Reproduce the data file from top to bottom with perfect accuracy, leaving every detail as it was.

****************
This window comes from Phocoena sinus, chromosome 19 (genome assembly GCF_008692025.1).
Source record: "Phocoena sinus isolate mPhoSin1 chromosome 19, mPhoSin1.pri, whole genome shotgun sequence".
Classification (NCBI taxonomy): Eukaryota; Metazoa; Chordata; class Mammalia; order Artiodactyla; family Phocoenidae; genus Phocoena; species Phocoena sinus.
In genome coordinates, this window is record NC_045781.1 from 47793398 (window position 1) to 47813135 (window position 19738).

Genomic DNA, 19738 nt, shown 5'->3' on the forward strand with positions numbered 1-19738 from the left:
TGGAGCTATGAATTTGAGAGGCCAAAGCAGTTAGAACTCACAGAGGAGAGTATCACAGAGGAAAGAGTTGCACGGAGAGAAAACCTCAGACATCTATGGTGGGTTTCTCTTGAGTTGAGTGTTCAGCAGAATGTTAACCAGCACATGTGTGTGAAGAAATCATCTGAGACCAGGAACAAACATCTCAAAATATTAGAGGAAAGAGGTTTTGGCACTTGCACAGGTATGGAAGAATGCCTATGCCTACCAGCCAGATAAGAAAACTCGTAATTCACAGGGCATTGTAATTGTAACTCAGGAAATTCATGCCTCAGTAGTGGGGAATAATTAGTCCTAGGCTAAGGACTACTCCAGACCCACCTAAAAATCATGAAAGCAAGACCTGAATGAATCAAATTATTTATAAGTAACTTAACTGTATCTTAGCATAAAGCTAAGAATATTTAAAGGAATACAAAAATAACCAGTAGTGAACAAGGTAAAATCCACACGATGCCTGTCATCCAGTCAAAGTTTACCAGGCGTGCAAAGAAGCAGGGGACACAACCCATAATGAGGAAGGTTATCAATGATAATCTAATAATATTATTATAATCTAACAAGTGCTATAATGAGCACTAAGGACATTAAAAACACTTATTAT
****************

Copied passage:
This window comes from Phocoena sinus, chromosome 19 (genome assembly GCF_008692025.1).
Source record: "Phocoena sinus isolate mPhoSin1 chromosome 19, mPhoSin1.pri, whole genome shotgun sequence".
Classification (NCBI taxonomy): Eukaryota; Metazoa; Chordata; class Mammalia; order Artiodactyla; family Phocoenidae; genus Phocoena; species Phocoena sinus.
In genome coordinates, this window is record NC_045781.1 from 47793398 (window position 1) to 47813135 (window position 19738).

Genomic DNA, 19738 nt, shown 5'->3' on the forward strand with positions numbered 1-19738 from the left:
TGGAGCTATGAATTTGAGAGGCCAAAGCAGTTAGAACTCACAGAGGAGAGTATCACAGAGGAAAGAGTTGCACGGAGAGAAAACCTCAGACATCTATGGTGGGTTTCTCTTGAGTTGAGTGTTCAGCAGAATGTTAACCAGCACATGTGTGTGAAGAAATCATCTGAGACCAGGAACAAACATCTCAAAATATTAGAGGAAAGAGGTTTTGGCACTTGCACAGGTATGGAAGAATGCCTATGCCTACCAGCCAGATAAGAAAACTCGTAATTCACAGGGCATTGTAATTGTAACTCAGGAAATTCATGCCTCAGTAGTGGGGAATAATTAGTCCTAGGCTAAGGACTACTCCAGACCCACCTAAAAATCATGAAAGCAAGACCTGAATGAATCAAATTATTTATAAGTAACTTAACTGTATCTTAGCATAAAGCTAAGAATATTTAAAGGAATACAAAAATAACCAGTAGTGAACAAGGTAAAATCCACACGATGCCTGTCATCCAGTCAAAGTTTACCAGGCGTGCAAAGAAGCAGGGGACACAACCCATAATGAGGAAGGTTATCAATGATAATCTAATAATATTATTATAATCTAACAAGTGCTATAATGAGCACTAAGGACATTAAAAACACTTATTAT